There were several times I slept on it when there weren't enough mattresses for bodies when my family visited. My mom napped on it and was adamant about sitting on it as often as she could, even when she needed help to stand from it. It was the first sofa she and my dad purchased for their home and the setting for a few family pictures when I was growing up. We opened family Christmas presents around this sofa. She entertained conversations from this sofa during many afternoon teas she hosted. I can imagine the number of times it kept my mom comfortable through her sadness after my dad died. With the hope her family would visit, this couch kept her company until we did. Then the loneliness I know my mom felt after we left. It sank right into this sofa's cushion.


I began to notice something as my mom's mobility declined, and she sat in it less and less. The couch bothered others more than my mom, and people would offer their free opinions when their opinions weren't summoned. I would watch and listen. It became comical to me when I would see one of my family members or a friend or neighbor of hers speaking of this infamous sofa. They would try to talk her into getting rid of it and donating it to a charity center. Each time there was a conversation about it, my mom wouldn't bend. The sofa wasn't going anywhere but where it was. Even when she couldn't sit in it anymore, it stayed at her side. I supported my mom because I knew she was attached to it for reasons no one could understand but her. I would think about all the reasons this piece of furniture was essential to her, see its sturdy bones and potential stories, and wonder why the fuss. It became a conversation piece, and I saw the opportunity for it to be peace for conversation.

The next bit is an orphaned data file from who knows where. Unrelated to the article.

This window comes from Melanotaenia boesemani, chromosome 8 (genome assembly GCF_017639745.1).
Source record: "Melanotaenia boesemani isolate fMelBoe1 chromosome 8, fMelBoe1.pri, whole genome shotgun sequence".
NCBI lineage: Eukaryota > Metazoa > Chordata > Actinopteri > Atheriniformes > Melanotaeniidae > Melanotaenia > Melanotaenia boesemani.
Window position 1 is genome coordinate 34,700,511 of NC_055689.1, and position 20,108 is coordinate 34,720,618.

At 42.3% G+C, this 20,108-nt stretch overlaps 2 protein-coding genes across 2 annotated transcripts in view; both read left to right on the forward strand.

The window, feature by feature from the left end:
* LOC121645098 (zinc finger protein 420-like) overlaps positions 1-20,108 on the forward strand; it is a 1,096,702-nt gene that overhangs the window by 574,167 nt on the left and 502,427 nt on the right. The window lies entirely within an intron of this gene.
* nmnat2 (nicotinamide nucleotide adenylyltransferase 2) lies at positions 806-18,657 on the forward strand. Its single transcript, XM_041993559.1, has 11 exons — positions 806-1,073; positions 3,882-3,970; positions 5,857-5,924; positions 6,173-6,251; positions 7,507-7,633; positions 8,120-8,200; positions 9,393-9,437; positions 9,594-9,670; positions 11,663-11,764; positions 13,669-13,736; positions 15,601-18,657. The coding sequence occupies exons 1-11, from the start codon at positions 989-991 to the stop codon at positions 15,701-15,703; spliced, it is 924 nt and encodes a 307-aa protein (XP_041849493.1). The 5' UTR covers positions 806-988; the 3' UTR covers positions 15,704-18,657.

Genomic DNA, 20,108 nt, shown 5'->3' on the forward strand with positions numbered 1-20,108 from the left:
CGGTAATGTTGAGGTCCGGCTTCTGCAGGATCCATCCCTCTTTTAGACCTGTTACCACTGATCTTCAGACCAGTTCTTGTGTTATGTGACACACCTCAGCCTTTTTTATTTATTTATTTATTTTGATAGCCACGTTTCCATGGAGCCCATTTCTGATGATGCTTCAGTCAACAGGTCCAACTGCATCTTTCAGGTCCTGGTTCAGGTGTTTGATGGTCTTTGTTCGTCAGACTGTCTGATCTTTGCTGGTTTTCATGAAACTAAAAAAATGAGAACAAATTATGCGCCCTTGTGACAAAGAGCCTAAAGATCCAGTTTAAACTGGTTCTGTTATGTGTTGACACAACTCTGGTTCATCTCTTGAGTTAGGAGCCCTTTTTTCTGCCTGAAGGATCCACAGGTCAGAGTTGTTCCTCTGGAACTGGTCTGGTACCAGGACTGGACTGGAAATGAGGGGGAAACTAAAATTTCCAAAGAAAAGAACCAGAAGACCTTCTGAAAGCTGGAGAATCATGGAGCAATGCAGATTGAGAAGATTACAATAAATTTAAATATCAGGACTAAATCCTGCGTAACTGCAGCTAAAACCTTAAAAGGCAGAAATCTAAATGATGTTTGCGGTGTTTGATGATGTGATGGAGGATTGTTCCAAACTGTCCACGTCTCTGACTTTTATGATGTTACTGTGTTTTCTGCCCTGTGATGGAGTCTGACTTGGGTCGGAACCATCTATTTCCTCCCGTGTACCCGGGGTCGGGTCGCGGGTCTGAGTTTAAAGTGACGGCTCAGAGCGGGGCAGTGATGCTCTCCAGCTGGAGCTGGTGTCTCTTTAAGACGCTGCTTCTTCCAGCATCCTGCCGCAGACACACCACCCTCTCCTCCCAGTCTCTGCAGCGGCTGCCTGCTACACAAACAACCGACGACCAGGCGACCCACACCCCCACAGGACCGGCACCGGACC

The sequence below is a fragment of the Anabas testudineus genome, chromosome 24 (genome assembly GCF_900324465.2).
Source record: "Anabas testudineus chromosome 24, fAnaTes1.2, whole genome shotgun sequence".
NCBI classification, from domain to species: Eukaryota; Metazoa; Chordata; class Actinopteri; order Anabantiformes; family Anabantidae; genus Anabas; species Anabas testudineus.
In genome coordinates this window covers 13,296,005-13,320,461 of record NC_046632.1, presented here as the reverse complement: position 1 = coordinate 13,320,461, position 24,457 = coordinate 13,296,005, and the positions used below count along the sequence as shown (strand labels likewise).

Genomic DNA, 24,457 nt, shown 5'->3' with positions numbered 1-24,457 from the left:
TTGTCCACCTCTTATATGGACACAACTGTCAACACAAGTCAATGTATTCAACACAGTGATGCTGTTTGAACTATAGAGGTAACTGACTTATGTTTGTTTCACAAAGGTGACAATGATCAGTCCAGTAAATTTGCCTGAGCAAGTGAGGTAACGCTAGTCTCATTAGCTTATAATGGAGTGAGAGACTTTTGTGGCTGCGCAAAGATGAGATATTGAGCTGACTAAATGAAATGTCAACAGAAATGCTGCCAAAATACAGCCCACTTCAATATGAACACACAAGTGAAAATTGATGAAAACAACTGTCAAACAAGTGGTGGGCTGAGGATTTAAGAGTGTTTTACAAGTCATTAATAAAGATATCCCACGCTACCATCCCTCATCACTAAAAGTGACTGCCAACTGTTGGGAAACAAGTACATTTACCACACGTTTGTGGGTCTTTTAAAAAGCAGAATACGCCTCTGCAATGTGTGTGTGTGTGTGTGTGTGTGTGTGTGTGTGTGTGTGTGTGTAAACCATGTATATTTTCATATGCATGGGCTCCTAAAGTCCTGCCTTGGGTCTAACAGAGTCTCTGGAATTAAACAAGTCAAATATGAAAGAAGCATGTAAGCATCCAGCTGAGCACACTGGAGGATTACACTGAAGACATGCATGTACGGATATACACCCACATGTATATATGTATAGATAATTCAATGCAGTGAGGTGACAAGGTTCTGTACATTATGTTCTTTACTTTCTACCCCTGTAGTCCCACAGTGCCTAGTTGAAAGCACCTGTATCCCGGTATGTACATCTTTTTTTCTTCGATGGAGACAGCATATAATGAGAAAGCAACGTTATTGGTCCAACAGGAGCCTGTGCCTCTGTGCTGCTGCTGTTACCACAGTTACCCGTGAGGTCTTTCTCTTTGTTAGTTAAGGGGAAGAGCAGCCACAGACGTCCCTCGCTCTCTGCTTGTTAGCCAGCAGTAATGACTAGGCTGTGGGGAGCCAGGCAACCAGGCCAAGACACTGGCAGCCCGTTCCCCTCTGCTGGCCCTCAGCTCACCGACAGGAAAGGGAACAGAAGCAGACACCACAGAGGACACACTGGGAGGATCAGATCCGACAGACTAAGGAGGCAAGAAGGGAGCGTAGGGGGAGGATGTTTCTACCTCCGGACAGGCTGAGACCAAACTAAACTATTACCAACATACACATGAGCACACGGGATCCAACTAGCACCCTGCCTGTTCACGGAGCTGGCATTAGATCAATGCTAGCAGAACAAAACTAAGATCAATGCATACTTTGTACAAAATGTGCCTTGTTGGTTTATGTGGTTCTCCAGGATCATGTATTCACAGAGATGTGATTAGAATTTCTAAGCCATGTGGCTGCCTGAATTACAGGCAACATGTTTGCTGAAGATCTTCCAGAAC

Eyeing the beauty in this velveteen sofa, I decided to save it even if it found a home in my backyard since no one wanted it. An overpriced replica of it can be found in many of today's furniture retailers. When I brought it home, I showed a picture of it to my co-workers at the time, and many loved it and confirmed I made the right decision to save it. But I did restore it to give it new life and energy. I decided olive green looks best on edible olives. So I picked out a brighter fabric not related to food and purchased longer sofa legs to give it a new height. I placed it in a room that has transformed into a peaceful space for my family, especially during the pandemic. It is a soothing seat in what has become a home sanctuary. It is a go-to place for reading, writing, naps, and relaxation. It rests next to my Dia de los Muertos ofrenda, which changes into a meditative altar through the rest of the year. This sofa invites quiet contemplation with a higher power than any loud voice here on earth. The fabric welcomes me with a soft embrace every time I sit on it, just like it did my mother. The stories lived and shared upon its cushion are remembered and continue.


Our Lady of the Sofa offers me a peaceful pew and a home. Having been in a church building only three short times this past year, I virtually partake in mass and search for the communion of community in a new way from this seat. I am so glad to have her and share her with you. My mom would be delighted too. In fact, she is probably saying, there's my favorite olive. O Live Her!

Until,

Marie